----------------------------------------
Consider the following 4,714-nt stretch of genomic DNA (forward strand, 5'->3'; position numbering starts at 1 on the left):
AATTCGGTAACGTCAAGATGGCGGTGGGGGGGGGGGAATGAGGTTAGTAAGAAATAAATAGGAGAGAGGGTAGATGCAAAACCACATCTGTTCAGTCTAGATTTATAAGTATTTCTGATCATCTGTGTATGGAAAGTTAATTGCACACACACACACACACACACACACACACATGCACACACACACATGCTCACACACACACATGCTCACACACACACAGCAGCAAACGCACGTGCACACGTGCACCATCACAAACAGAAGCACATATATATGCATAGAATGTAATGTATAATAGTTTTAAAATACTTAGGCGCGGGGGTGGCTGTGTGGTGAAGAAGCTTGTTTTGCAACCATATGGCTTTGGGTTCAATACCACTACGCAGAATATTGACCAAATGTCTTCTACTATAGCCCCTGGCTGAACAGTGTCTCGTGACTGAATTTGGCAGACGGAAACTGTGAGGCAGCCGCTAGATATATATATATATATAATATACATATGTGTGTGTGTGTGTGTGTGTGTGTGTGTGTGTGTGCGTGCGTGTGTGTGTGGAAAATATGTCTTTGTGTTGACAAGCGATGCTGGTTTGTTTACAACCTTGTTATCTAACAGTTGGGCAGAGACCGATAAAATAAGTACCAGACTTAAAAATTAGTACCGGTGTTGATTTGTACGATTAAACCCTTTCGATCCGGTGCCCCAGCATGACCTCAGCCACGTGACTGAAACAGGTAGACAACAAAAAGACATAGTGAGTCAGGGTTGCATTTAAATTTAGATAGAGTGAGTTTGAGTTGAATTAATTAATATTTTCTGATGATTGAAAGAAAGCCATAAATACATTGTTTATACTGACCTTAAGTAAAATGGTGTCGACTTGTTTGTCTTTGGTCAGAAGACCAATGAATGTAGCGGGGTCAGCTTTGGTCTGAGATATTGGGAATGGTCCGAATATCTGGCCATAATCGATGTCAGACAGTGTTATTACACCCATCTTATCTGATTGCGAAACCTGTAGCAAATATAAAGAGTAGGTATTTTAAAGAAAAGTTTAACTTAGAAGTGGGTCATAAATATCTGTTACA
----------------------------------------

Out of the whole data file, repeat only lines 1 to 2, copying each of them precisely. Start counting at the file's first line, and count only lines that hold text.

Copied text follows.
Consider the following 4,714-nt stretch of genomic DNA (forward strand, 5'->3'; position numbering starts at 1 on the left):
AATTCGGTAACGTCAAGATGGCGGTGGGGGGGGGGGAATGAGGTTAGTAAGAAATAAATAGGAGAGAGGGTAGATGCAAAACCACATCTGTTCAGTCTAGATTTATAAGTATTTCTGATCATCTGTGTATGGAAAGTTAATTGCACACACACACACACACACACACACACACATGCACACACACACATGCTCACACACACACATGCTCACACACACACAGCAGCAAACGCACGTGCACACGTGCACCATCACAAACAGAAGCACATATATATGCATAGAATGTAATGTATAATAGTTTTAAAATACTTAGGCGCGGGGGTGGCTGTGTGGTGAAGAAGCTTGTTTTGCAACCATATGGCTTTGGGTTCAATACCACTACGCAGAATATTGACCAAATGTCTTCTACTATAGCCCCTGGCTGAACAGTGTCTCGTGACTGAATTTGGCAGACGGAAACTGTGAGGCAGCCGCTAGATATATATATATATATAATATACATATGTGTGTGTGTGTGTGTGTGTGTGTGTGTGTGTGTGCGTGCGTGTGTGTGTGGAAAATATGTCTTTGTGTTGACAAGCGATGCTGGTTTGTTTACAACCTTGTTATCTAACAGTTGGGCAGAGACCGATAAAATAAGTACCAGACTTAAAAATTAGTACCGGTGTTGATTTGTACGATTAAACCCTTTCGATCCGGTGCCCCAGCATGACCTCAGCCACGTGACTGAAACAGGTAGACAACAAAAAGACATAGTGAGTCAGGGTTGCATTTAAATTTAGATAGAGTGAGTTTGAGTTGAATTAATTAATATTTTCTGATGATTGAAAGAAAGCCATAAATACATTGTTTATACTGACCTTAAGTAAAATGGTGTCGACTTGTTTGTCTTTGGTCAGAAGACCAATGAATGTAGCGGGGTCAGCTTTGGTCTGAGATATTGGGAATGGTCCGAATATCTGGCCATAATCGATGTCAGACAGTGTTATTACACCCATCTTATCTGATTGCGAAACCTGTAGCAAATATAAAGAGTAGGTATTTTAAAGAAAAGTTTAACTTAGAAGTGGGTCATAAATATCTGTTACA